Walter did not achieve fame and glory right away though. He was not scouted to play professional baseball directly out of high school. Instead, he joined a semi-professional league in Idaho called the Idaho State League for two years. While playing baseball in Idaho, word of mouth spread about his impressive fastball. Within one short year, he was recruited to play professional baseball by the American League’s manager “Pongo Joe” Cantillon. Unsure about leaving the comforts of rural Idaho, Walter declined Cantillon’s offer. Cantillon, however, saw Walter’s potential and tried again the next year by having Washington’s catcher Cliff Blankenship try his hand at persuading Walter to join the team. Blankenship succeeded at persuading Walter, so starting August 2, 1907 Walter began his twenty-one year career as a player for the Washington Senators.
Too often when flipping ESPN on, egotistical athletes span the screen, but Walter was not one of those athletes. Not only is he known for his talented right-hand pitching, but more importantly he is known for being kind. Sportsmanship is an important part of team playing. For example in basketball the Miami Heat used to rely on LeBron James (before he left to play for the Cleveland Cavaliers) but did not play as well as a team; while on the other hand the Spurs have Tim Duncan who is a talented player, but they work better as a team as a whole. If LeBron James had been a better team player, then the Miami Heat could have performed even better. Walter was talented enough to carry the team on his own, but was also a good player which opened up more possibilities for the team as a whole to succeed. That is what brought the Washington Senators to the World Series twice.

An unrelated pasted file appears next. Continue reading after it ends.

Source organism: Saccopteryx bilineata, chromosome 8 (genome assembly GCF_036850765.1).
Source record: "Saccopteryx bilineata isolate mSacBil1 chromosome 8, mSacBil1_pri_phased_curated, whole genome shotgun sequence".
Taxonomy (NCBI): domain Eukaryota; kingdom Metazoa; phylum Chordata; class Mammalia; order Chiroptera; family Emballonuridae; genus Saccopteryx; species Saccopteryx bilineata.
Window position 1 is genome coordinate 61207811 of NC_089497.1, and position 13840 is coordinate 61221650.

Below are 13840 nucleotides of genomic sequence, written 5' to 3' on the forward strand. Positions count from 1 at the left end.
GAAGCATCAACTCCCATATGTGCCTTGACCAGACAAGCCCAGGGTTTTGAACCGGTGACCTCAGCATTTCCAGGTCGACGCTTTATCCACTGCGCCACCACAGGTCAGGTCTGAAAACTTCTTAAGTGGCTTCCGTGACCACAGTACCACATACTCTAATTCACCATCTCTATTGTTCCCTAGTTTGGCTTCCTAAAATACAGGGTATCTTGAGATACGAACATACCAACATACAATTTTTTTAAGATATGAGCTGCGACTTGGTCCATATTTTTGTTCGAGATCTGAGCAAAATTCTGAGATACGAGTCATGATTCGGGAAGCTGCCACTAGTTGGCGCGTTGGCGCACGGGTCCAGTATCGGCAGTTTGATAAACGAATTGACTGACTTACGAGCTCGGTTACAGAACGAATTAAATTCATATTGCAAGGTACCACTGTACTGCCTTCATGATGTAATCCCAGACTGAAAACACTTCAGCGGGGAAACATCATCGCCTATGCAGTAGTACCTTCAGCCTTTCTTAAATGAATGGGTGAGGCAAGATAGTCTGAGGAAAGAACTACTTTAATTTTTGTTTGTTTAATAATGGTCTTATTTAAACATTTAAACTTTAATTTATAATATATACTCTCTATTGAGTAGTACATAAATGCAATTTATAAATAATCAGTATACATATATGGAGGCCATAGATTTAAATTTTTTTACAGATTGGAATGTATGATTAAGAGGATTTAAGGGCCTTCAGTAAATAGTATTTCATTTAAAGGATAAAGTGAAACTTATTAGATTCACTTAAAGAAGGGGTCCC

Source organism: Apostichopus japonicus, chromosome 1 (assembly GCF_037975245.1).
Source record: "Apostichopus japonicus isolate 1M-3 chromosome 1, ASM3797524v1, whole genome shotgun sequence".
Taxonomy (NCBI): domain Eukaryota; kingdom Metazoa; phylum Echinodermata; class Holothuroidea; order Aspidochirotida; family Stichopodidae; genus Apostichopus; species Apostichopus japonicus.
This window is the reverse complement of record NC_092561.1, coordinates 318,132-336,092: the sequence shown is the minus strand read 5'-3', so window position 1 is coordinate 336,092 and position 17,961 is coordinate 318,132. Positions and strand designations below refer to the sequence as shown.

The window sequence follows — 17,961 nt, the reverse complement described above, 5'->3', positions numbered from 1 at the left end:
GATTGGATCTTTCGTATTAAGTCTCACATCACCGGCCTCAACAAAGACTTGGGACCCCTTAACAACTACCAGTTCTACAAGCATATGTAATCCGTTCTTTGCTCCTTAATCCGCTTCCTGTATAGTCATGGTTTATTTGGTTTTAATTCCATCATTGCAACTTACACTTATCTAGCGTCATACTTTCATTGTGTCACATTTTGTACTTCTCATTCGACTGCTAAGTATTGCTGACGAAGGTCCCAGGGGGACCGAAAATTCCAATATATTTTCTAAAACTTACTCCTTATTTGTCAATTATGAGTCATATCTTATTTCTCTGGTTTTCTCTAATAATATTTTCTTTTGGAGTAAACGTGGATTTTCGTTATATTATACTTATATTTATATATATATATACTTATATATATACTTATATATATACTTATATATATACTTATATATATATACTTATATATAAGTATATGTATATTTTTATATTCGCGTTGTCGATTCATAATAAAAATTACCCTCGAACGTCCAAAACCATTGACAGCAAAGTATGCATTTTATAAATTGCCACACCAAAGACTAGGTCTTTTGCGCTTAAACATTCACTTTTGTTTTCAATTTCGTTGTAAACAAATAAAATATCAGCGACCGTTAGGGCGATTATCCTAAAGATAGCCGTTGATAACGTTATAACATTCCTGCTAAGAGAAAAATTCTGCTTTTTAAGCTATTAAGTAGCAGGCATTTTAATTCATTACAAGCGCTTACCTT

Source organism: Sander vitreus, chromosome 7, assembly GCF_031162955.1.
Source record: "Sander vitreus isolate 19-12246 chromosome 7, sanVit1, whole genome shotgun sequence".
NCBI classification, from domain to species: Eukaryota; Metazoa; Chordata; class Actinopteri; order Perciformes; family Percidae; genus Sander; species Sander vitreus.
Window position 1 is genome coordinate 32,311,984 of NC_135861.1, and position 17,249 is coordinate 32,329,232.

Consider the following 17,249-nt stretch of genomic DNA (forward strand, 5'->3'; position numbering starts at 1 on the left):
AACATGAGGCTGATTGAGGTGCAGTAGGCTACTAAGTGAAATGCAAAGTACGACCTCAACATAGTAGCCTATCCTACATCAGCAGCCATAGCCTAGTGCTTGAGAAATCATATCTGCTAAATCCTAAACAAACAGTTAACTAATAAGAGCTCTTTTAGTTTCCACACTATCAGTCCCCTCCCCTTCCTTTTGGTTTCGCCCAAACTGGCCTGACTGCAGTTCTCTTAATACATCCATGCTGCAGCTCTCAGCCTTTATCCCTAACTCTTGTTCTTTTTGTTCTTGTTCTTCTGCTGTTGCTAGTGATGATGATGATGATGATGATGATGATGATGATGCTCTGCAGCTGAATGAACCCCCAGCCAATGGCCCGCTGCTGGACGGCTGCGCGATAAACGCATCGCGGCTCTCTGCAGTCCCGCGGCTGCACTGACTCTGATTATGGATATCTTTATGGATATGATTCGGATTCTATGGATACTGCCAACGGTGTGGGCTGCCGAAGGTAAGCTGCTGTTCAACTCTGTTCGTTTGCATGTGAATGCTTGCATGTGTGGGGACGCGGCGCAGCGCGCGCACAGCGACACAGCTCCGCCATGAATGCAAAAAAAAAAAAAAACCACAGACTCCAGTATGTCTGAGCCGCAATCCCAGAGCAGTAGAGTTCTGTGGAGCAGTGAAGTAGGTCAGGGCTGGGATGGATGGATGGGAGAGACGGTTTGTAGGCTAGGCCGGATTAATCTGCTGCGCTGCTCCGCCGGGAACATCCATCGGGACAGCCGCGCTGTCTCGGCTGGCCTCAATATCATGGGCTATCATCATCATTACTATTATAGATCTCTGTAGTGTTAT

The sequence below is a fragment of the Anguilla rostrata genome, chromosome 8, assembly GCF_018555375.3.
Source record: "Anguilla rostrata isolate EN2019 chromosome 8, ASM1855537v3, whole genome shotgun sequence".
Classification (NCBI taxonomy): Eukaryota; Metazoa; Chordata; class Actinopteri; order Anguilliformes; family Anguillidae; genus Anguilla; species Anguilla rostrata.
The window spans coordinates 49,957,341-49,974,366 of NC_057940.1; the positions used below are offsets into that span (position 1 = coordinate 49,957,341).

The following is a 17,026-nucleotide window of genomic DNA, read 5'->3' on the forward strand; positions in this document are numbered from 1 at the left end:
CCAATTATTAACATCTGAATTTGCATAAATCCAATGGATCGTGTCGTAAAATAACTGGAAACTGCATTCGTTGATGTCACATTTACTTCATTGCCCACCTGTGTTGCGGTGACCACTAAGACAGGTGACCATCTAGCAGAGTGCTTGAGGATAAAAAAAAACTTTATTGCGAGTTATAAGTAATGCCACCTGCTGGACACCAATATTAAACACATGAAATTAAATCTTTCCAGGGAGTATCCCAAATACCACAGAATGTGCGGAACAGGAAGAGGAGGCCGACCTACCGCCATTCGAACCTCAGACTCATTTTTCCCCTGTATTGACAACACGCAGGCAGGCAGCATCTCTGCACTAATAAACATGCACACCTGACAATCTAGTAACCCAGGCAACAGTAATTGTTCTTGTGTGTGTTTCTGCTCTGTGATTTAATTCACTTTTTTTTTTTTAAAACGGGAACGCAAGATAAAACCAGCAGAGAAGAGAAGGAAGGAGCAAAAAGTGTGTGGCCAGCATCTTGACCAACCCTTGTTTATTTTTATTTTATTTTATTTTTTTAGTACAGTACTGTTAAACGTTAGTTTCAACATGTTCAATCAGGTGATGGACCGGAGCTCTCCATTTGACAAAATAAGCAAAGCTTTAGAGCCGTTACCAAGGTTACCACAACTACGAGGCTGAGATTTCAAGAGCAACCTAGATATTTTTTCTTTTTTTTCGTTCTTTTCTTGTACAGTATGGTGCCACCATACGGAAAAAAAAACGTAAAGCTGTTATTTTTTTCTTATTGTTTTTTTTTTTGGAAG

Walter’s sportsmanship and kindness were so notable that he received various nicknames associated with his characters. Those nicknames include: “Sir Walter,” “The White Knight,” and “Gentle Johnson.” These nicknames are significant because they shaped the way Walter, his team, and baseball were looked at. Many people, especially children, look up to athletes as role models. Because Walter had impeccable character, he was able to make being kind popular among the public.